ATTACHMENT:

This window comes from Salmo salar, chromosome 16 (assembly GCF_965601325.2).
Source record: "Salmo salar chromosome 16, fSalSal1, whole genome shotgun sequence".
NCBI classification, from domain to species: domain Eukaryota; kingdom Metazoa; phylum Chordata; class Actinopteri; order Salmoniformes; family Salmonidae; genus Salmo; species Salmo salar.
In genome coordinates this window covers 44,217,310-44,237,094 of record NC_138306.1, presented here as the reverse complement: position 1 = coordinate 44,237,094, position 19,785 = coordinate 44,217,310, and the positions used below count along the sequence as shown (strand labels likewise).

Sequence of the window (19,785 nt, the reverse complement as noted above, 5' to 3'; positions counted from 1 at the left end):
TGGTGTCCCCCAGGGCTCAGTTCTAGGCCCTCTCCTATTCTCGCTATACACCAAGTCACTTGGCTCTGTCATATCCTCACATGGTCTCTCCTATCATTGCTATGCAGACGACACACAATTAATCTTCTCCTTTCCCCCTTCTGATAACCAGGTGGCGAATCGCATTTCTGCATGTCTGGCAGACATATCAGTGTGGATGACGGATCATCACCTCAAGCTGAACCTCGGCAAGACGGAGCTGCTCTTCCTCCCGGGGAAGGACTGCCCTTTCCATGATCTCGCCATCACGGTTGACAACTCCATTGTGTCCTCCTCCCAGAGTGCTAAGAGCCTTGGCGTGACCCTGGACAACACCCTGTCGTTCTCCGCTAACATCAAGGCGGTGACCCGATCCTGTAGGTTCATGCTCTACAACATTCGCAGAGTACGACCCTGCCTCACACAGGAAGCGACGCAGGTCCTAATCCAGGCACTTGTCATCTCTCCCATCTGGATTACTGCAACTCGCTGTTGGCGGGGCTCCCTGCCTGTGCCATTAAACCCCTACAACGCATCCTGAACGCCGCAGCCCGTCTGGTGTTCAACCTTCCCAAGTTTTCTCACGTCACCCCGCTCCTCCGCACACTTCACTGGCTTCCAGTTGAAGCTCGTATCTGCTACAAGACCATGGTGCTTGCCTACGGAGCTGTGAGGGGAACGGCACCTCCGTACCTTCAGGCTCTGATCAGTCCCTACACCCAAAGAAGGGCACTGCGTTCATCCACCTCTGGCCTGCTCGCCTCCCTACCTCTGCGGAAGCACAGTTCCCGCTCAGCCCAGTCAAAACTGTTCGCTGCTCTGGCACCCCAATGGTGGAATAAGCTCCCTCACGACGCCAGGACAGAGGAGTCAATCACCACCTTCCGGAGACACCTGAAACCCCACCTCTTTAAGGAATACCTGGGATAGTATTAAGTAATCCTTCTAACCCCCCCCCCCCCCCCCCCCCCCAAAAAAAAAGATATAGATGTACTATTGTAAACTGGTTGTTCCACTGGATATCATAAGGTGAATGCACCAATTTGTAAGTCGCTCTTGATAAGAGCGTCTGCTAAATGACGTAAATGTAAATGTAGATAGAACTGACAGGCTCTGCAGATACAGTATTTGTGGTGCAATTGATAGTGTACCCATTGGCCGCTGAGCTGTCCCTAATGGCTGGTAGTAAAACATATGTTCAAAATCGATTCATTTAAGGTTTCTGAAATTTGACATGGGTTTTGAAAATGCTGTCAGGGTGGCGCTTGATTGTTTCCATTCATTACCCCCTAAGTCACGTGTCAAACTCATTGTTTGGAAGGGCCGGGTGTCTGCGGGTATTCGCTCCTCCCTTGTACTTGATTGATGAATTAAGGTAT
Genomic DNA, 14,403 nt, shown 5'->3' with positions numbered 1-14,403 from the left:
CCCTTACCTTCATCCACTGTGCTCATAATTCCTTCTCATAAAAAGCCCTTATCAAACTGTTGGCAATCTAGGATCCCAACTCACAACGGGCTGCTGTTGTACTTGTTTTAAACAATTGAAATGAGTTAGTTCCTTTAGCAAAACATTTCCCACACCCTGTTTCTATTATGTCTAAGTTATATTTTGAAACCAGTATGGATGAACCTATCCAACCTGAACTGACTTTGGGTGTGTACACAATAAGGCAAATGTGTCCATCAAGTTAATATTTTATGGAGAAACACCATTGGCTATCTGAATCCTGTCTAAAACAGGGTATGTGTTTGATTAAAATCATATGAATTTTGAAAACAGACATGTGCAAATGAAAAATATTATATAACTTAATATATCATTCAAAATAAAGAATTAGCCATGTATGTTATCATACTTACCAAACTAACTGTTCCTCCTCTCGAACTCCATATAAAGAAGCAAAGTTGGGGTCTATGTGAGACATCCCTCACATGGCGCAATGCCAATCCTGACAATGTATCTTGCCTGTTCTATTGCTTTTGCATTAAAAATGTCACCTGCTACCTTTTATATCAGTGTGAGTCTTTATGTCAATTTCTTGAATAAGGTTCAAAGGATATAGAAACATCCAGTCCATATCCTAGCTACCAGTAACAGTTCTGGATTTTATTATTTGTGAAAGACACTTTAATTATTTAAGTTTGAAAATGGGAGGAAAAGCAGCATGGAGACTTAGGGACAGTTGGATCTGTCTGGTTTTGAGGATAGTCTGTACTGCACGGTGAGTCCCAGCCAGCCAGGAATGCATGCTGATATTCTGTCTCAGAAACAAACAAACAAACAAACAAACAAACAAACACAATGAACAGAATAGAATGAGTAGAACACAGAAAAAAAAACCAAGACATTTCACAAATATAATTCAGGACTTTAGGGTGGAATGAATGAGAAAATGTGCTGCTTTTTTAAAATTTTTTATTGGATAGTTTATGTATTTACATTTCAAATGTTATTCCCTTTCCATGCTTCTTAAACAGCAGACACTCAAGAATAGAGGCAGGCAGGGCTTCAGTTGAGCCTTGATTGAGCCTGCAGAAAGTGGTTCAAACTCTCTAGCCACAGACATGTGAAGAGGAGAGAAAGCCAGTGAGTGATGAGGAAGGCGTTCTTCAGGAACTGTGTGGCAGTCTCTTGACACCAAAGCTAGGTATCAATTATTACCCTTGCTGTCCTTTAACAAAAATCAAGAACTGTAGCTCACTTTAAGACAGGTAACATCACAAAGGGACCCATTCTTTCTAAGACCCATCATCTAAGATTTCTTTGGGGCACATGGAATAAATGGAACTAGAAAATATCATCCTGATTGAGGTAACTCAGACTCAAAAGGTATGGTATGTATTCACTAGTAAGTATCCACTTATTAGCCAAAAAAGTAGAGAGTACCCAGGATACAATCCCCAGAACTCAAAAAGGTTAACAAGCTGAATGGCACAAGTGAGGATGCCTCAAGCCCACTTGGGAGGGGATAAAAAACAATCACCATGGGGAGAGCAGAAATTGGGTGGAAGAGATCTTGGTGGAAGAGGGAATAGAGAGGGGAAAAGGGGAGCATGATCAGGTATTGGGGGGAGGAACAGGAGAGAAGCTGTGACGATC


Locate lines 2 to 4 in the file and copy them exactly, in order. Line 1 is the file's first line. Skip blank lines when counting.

Source record: "Salmo salar chromosome 16, fSalSal1, whole genome shotgun sequence".
NCBI classification, from domain to species: domain Eukaryota; kingdom Metazoa; phylum Chordata; class Actinopteri; order Salmoniformes; family Salmonidae; genus Salmo; species Salmo salar.
In genome coordinates this window covers 44,217,310-44,237,094 of record NC_138306.1, presented here as the reverse complement: position 1 = coordinate 44,237,094, position 19,785 = coordinate 44,217,310, and the positions used below count along the sequence as shown (strand labels likewise).